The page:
Trial lawyers know the significance of motions in limine; often, trials are won or lost based on the rulings judges make before a jury even hears opening statements. Two such motions in the Derek Chauvin are pivotal.
What is a motion in limine? (Pronounced "limb-in-knee." I once heard a judge say "in-lime.' It hurt to hurt to hear that.)
The Latin term translates as at the threshold. A motion at the threshold, then, is a request from a party for the court to rule on something before evidence even begins. Typically, a party files a motion in limine to prohibit the other side from offering evidence in the presence of the jury.
The defense has moved in limine to prevent the prosecution from calling witnesses who would testify that based on their observations, George Floyd was not resisting during his arrest last May in Minneapolis.
The judge should grant the defense motion to prevent this evidence. Whether Mr. Floyd resisted in this case is close to being the ultimate issue in this case. Ultimate issues are those that we ask juries in to decide. Asking a witness’s opinion on such an issue is said to invade the province of the jury.
If Mr. Floyd resisted, then the question becomes whether the force used against him was reasonable.
If the prosecution is smart, it will argue that testimony on whether Mr. Floyd resisted is not being offered to prove what Mr. Floyd actually did. Rather, it is being offered for the purpose of shedding light on whether a reasonable police officer would perceive Mr. Floyd resisted. That’s an entirely different question; such evidence would likely be admissible.
This testimony could only be offered through an expert in police procedure and training. An expert is a witness, who, because of special education, training, experience or skill, knows things the rest of us don’t. Laypeople are not trained police officers.
I can see an argument that such evidence might assist the jury in deciding whether the forced used against Mr. Floyd was reasonable.
The judge would then have to balance the probative value of such evidence against its prejudicial effect. Is the evidence necessary? Does it have danger of confusing the jury, or of unduly influencing the jury? Evidence on police training clearly is admissible in this case. My hunch is the judge permits expert testimony on whether a reasonbale officer would perceive Mr. Floyd as resisting, but that no lay, or non-expert, testimony on the topic will be permitted.
The prosecution has also filed a motion in limine to prohibit the defense from offering evidence that Mr. Floyd was arrested in 2019. The prosecution believes such evidence is irrelevant because there is no evidence Mr. Chauvin knew of the arrest or that it had a role in how Mr. Chauvin reacted to Mr. Floyd.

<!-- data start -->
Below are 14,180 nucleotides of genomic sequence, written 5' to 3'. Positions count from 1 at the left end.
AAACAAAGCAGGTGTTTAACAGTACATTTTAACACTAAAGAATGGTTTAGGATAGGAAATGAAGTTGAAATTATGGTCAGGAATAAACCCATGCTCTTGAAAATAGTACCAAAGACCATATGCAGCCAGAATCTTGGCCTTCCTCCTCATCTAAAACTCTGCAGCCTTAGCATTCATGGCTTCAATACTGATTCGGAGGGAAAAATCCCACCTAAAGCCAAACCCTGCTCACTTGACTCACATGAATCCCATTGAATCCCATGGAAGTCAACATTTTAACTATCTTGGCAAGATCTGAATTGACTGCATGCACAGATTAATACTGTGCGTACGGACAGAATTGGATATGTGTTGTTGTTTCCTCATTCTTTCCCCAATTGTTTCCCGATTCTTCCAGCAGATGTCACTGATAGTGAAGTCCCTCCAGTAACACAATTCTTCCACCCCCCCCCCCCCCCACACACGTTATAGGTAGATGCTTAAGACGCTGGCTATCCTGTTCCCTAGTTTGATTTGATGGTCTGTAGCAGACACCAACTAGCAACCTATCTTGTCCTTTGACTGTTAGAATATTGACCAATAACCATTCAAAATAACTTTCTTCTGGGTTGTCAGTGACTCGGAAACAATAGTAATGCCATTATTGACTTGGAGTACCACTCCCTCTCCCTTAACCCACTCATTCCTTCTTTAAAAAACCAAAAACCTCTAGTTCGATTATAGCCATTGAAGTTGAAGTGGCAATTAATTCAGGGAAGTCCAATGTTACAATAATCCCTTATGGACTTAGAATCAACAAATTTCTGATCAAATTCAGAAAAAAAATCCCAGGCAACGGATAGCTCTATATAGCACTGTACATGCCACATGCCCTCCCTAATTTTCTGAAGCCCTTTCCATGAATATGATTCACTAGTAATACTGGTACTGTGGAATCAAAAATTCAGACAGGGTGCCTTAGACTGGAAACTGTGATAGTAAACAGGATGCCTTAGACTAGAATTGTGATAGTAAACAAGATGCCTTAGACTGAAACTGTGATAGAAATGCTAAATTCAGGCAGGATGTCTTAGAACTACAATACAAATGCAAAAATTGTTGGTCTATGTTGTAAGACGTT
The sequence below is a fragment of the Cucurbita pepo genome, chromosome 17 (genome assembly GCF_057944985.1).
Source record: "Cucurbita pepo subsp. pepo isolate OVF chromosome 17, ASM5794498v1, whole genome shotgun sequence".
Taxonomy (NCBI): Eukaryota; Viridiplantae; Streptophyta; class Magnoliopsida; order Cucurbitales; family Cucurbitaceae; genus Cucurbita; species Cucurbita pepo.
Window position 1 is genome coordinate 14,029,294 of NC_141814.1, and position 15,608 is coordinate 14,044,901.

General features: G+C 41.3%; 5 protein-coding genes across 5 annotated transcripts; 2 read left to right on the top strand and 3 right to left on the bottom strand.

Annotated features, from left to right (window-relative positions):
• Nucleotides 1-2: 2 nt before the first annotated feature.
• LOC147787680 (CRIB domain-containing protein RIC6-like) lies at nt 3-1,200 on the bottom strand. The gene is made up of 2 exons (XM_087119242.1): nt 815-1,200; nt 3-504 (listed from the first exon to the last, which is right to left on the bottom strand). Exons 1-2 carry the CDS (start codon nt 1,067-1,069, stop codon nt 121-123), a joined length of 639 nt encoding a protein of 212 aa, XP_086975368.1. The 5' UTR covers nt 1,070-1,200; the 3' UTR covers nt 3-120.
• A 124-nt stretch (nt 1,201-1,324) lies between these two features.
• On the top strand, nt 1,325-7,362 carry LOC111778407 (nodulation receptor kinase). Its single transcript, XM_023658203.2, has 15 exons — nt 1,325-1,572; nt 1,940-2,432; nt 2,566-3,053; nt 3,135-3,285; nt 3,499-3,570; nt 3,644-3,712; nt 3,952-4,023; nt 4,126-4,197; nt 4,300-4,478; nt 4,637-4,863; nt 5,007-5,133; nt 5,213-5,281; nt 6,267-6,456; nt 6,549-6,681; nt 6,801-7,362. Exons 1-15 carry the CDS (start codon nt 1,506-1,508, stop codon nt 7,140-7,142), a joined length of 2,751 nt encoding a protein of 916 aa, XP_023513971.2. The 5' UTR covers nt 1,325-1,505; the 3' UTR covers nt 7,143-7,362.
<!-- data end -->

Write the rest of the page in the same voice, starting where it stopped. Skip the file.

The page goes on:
The defense can win this motion, but, like the state, it needs to be subtle in its argument.
The body cam videos of officers arriving to question Mr. Floyd about whether he passed a counterfeit bill are revealing. Officers approached the car in which Mr. Floyd and others sat with a gun, or guns, drawn. This is not remarkable. Cops will tell you that two of the most dangerous and life-threatening calls they make are when they respond to domestic violence calls, and when they approach folks sitting in a car. Things happen quickly. A drawn gun is a reasonable precaution.
Almost the first words out of Mr. Floyd’s mouth were “don’t shoot me.”
A man who had never been arrested or who had no experience with police might well respond to a drawn gun in such a manner. But a fellow previously arrested has experience with the arrest procedure, and, despite rhetoric to the contrary, knows officers don’t typically approach suspects and gratuitously start shooting.
The defense should argue that Mr. Floyd’s experience as an arrestee sheds light on his state of mind. He simply knew better. When viewed from beginning to end, the body cams show a highly irrational man, a man who appeared incapable of following simple instructions. A key defense them is that reasonable precautions were necessary to hold an individual who was either intoxicated, disturbed, or both.
My hunch is the judge lets this evidence, but does not permit the jury to know what the charge was on which Mr. Floyd was arrested.
Important as these rulings are, appellate courts almost never reverse based on a disagreement with a trial judge’s ruling.
So keep an eye on these rulings. They may well tip the balance in a case that I view as close, although I think Mr. Chauvin should be acquitted.
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